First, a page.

of his obsessive nature and his OCD made him have such an amazing,
astounding life. At the time, OCD was undiagnosed. People didn't know what
it was and he was such a private introverted person he wouldn't have had,
even if there was a doctor out there that could have cured him, that meeting
with the doctor to begin with, nor taken any medication to solve it. He just
thought it was his own essence, his own being, not knowing that he had any
kind of condition, and absolutely, it propelled him to do everything that he
did. I believe that. But also, he was a huge dreamer as well. It was a
crock-pot of different things that made Howard Hughes who he was, but OCD
was a huge part of it.
What do you think about a film telling the truth rather than
fictionalizing parts of a historical figure's life?
There's the later years of Howard's life which is a film in its own right
anyway. But the reason this film was made, the first true distinctive film
on Howard Hughes, and was possible because it focused on his younger years
and was being able to show not the growing up of this man during this time
period, but the state of our country and the kind of people that were around
in the beginning of early Hollywood and the attitudes of people who were
Do you draw a line between fact and fiction?
When it serves the film and the essence of what you're trying to portray,
and is the intention of the character, then [it's okay if you stretch the
truth.] There are a couple of things in this movie that weren't exactly what
really happened. I know there's all those detectives out there that love to
look for mistakes or things that weren't exactly the real deal. For example,
Howard Hughes never did the thing with buying the photos of Katharine
Hepburn and Spencer Tracy. The intention was the same,
he bought her The Philadelphia Story which she ended up doing on stage,
and inevitably got her an Academy Award after they broke up. The intention
was there. He still loved her, cared about her as a person, and did
something like that for her. As long as you're carried on the ride of the
film and you're engaged in the character. If it's
something that isn't way too far out in left field from what really happened,
I think it's the artists' right [to add
What does this film say about or to society?
More than anything else, what I was worried about the most in this film was
saying, "Okay, here's the first American
billionaire. He's handsome, he sleeps with the
best women in the world, he's an American hero, so how the hell do you make
this situation with entrepreneur Juan Trippe and Pan American Airways and
this Senator become a sympathetic situation
towards Howard Hughes?" I was churning this
my head and then realized, it has to do with corporate takeover and the
involvement of huge corporations with our government and how they're in
cahoots and it's [about what's] going on today with the Enron scandals and
numerous other things. That's what really made me say, "Okay,
here's this one man, he's his own boss, he's rich but he is a stand-up
individual" And here he is,
with all these horrible things going on with himself mentally
-- standing up in front of the Senate and battling the Senate to stop
the monopoly on international travel. I think, ultimately, people got behind
that and lost the other thoughts about who Howard Hughes was or whether he
would be a sympathetic character. As far as history is concerned, a lot of
people I spoke to said they really wanted Howard Hughes to be President
after that. They really loved this individual taking on the entire system,
the government, huge monopolies and corporations and that's what struck a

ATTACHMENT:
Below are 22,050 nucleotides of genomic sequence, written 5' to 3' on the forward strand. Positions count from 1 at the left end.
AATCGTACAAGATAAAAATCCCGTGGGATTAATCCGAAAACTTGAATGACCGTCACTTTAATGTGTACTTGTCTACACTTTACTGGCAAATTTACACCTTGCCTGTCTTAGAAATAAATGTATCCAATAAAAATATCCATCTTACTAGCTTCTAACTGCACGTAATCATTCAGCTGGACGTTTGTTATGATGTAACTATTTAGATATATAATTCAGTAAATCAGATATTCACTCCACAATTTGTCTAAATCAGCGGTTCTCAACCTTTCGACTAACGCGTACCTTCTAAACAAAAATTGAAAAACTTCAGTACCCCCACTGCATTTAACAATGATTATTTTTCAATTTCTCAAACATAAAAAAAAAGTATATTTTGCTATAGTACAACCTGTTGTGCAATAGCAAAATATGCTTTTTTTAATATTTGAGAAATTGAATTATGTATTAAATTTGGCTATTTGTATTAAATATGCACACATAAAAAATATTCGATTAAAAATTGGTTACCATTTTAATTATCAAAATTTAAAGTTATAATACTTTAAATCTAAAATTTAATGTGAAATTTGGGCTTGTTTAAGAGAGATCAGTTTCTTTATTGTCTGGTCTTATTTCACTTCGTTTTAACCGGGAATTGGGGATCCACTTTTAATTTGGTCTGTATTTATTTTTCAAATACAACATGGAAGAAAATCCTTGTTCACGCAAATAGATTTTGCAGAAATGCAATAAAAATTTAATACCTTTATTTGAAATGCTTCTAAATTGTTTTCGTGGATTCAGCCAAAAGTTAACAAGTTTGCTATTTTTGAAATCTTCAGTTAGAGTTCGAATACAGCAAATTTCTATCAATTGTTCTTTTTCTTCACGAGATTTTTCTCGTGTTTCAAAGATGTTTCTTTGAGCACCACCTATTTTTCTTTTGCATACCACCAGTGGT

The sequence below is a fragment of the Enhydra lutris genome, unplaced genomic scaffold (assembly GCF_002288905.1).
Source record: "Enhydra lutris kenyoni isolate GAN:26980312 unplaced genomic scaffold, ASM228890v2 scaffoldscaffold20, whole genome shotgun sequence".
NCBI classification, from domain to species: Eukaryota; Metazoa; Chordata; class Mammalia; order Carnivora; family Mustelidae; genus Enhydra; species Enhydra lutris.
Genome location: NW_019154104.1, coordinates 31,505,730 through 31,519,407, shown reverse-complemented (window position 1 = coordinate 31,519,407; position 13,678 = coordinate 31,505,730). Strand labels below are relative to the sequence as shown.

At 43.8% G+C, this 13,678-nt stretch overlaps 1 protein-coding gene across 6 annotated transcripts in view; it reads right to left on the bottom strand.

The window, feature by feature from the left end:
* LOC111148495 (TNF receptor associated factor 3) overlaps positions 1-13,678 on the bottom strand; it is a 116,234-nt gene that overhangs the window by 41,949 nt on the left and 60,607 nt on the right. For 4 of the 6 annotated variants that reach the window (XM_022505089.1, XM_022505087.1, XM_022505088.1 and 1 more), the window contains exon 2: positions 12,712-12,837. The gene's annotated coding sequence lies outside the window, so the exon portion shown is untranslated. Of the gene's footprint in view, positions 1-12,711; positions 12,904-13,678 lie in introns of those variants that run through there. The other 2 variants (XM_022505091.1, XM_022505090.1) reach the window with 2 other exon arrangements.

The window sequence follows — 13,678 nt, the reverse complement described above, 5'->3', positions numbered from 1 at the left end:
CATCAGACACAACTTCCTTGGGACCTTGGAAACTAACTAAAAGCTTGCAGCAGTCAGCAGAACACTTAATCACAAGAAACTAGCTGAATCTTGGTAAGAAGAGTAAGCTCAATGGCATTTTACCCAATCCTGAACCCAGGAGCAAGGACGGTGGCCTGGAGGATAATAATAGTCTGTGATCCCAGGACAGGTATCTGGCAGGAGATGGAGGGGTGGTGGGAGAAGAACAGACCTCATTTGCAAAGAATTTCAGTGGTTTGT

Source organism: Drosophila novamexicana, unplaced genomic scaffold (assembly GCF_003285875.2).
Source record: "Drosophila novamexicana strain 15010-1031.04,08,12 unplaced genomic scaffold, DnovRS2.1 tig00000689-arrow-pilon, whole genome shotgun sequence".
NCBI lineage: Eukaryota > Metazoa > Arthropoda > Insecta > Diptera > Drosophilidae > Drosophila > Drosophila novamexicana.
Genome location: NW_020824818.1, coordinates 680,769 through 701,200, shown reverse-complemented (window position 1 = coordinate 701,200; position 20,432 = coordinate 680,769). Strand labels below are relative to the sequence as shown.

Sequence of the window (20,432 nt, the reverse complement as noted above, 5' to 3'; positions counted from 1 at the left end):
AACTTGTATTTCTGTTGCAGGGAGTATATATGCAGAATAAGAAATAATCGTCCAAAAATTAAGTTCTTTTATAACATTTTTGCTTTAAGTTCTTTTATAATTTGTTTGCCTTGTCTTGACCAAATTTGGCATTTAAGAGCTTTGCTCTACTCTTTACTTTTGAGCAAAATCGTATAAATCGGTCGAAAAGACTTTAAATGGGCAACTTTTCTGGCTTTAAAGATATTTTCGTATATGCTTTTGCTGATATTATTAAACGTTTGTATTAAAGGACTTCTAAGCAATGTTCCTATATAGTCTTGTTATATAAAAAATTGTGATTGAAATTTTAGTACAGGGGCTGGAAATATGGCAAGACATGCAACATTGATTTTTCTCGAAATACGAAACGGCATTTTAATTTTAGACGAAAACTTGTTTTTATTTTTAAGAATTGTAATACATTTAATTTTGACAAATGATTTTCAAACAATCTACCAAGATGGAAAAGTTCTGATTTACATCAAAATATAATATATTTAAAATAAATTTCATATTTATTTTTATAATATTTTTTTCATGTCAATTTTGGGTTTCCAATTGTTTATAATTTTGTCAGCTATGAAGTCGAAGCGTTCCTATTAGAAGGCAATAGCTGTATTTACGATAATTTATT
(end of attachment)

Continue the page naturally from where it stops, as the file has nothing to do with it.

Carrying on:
chord emotionally for people, or me, at least,
about your Kates in the movie?
Well, for the Katharine Hepburn character there was really only one person
that could play that role in the world. There is the female version of
Daniel Day-Lewis, and that's Cate Blanchett. To be able to take on the
persona of one of the most iconic female voices of the 20th Century, one of
the most immediately recognizable voices, and being from Australia as well.
You have to be a true chameleon and genius. Enough said about that.
With Kate Beckinsale, we were looking for an Ava Gardner
and she came in with the full fur, Ava's attire,
make-up and attitude, so as soon as she stepped into the meeting, we
knew we had our Ava. She represented the class, had the strength, the
attitude. It was a joy to
work with both of them.
What are your film tastes?
LD: I'm still doing my homework, watching a lot of old movies. The last
thing I really got into was the whole neo-realism movement with
[Vittorio] De Sica The Bicycle
Thief and all of his great work, and those
Italian directors. It's so funny because here we are doing movies at
this day and age and you don't realize that these directors have
attempted these things almost 100 times before you. We think we're so
original with our ideas and what we're trying to accomplish, but some of
these great directors have gone to those extremes
and even further. That's why film preservation is
so damn important, so directors and actors can have a library of what people
did in the past and learn from it, trying to
improve, or not make the same mistakes.
Like Howard Hughes, do you think you'll have a place in history for
dating so many famous women?
That isn't my intention going into a relationship. But, it's an interesting
dynamic with Howard, because I honestly feel that as much as
he loved and adored these women and genuinely cared for them, he
looked at them like airplanes. He was a technical genius and obsessed with
finding the new, faster, bigger airplane and that was same with women. He
was constantly finding the new hotter female to go out with. It all related
back to him being orphaned at a very young age and having this empty hole in
his soul that, I think, was why he was always trying to fill his life with
new, more exciting things. Obviously, he ended up not a very happy person.
If he was thinking about whether, historically, he was going to become a
legend, I'm sure he had that sort of cat-and-mouse thing going on in his
mind where he wanted to be famous, but was more like, "look
at me! Look at me! No, don't look at me."